Akira Kurosawa,

Akira Kurosawa’s Japan

There’s this old South Park episode, it’s called “Lice Capades.” It’s about a student at South Park Elementary who has lice. Throughout this episode, you follow a family of lice on their epic journey trying to survive the student’s attempt to clean his scalp and kill off the colony. It’s quite interesting and rather creative. It conveys the fragility of life and serves as a reminder of the cruelty of the things we cannot control-the enormous power of nature. As I was attempting to calibrate the magnitude of the devastation in Japan, I recalled that specific South Park episode in addition to the work of renowned Japanese film director, Akira Kurosawa.

 

 

 

 

 

 

 

Akira Kurosawa is regarded as one of the most important and highly influential film makers in the history of cinema. In 1990, he was honored at the Academy Awards, recognized for Lifetime Achievement for creating over 30 films in a career that lasted over 57 years. Posthumously, AsianWeek magazine named him “Asian of the Century in Arts, Literature, and Culture.” CNN cites him as “one of the people who contributed most to the betterment of Asia in the past 100 years.” Kurosawa’s magnum opus, “Seven Samurai,” was written and directed in 1954 and is heralded as one of the “greatest and most influential films ever made.”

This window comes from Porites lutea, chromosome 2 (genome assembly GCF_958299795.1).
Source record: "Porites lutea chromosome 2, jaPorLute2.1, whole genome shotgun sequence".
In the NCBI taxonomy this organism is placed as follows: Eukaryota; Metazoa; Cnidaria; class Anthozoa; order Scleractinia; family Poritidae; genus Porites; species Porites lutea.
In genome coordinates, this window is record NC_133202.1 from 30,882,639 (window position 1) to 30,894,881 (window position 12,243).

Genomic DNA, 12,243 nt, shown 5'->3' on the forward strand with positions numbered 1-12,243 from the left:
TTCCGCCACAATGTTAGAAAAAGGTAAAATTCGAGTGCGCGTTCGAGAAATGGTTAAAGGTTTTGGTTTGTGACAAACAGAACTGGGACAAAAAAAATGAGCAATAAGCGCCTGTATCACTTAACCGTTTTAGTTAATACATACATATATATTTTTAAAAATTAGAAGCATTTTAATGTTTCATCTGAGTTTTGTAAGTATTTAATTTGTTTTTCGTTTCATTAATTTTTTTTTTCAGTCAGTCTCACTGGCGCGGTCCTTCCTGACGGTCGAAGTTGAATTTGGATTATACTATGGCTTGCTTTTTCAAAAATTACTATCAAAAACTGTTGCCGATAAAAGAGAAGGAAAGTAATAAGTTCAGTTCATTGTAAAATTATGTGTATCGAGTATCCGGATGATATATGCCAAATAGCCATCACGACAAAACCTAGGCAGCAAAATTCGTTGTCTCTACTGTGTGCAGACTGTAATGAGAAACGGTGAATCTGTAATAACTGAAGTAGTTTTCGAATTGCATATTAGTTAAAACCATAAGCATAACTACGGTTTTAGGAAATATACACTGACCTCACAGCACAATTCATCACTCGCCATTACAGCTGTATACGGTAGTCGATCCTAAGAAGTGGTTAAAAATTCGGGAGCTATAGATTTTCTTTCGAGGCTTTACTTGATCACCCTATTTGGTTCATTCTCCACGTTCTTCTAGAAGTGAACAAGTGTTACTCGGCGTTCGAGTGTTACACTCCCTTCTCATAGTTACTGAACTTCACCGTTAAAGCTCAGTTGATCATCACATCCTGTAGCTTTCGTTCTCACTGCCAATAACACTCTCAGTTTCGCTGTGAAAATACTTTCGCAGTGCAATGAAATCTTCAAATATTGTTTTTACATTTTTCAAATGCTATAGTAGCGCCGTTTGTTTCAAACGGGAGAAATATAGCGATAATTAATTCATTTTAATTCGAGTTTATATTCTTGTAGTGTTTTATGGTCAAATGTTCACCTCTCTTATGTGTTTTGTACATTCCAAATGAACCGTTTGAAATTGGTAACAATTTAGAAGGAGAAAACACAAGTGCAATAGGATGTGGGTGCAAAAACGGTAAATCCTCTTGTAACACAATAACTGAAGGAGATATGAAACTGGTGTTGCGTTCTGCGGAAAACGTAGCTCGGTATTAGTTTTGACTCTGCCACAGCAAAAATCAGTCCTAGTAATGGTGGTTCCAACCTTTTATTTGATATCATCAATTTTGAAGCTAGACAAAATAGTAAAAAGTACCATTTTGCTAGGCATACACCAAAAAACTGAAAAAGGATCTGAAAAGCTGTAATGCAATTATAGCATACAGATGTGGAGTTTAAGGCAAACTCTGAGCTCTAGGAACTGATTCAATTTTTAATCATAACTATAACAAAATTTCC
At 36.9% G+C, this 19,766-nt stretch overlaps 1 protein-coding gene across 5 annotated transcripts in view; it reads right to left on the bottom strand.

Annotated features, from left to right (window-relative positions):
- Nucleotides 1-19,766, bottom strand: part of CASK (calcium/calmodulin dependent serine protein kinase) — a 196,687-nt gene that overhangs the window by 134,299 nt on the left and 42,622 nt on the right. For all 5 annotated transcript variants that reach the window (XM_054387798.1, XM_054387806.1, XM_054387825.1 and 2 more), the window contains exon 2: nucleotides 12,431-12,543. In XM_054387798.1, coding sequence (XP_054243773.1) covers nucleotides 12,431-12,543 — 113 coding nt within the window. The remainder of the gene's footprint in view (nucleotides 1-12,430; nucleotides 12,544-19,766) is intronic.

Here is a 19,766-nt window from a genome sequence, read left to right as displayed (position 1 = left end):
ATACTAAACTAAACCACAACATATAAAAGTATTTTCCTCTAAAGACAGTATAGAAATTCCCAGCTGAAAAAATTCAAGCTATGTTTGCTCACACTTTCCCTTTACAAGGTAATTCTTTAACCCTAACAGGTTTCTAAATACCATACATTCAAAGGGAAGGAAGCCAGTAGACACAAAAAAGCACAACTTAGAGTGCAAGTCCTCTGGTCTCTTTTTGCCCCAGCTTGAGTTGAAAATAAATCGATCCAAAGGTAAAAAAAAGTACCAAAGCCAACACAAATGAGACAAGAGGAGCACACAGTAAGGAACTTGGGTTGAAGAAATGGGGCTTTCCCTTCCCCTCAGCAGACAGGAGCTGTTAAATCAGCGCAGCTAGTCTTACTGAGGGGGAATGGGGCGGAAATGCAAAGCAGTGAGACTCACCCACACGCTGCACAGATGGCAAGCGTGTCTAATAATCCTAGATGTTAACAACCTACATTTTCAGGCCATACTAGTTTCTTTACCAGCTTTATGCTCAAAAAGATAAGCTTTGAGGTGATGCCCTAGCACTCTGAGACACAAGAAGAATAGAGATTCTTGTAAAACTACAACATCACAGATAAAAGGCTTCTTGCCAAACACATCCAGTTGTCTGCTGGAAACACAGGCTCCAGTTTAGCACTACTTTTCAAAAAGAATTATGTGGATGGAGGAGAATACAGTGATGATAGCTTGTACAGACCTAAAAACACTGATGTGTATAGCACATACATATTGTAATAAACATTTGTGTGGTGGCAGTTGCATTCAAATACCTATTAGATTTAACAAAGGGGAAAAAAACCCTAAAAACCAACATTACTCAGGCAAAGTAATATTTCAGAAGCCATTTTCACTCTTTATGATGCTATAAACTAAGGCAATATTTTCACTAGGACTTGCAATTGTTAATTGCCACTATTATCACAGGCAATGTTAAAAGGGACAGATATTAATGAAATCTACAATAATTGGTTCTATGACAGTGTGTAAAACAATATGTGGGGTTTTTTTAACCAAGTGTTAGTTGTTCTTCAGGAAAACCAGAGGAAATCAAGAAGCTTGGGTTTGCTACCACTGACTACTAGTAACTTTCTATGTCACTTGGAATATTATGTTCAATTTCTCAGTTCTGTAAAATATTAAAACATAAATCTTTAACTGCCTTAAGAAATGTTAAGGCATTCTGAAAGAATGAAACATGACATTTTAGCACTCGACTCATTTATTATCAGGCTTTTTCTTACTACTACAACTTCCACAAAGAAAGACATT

Although, perhaps, Kurosawa won’t be remembered for his rugged realism or dramatic sense of film direction as seen in “Seven Samurai,” “Ikiru,” or “Yojimbo.” But rather for being a satirist who’s work was blithely disguised. With the current state of Japan regarding Fukushima and the fear of a nuclear meltdown, perhaps considering the work of Kurosawa has never been more apropos. The rather frightful parallel between the present situation in Japan and that of his film Mount Fuji in Red, Akira Kurosawa’s Dreams-a film in which six nuclear reactors explode conveys the effects of mankind’s influence.

http://www.youtube.com/watch?v=mTg3D1PoyUE

Let’s hope this clip remains fiction.

Akira Kurosawa would have been 101 years old last March 23; one can’t help but wonder what he would think of the nuclear problem that Japan is facing today.

On March 28th, BFI released an Early Kurosawa HD box set.

 

-johnny o.

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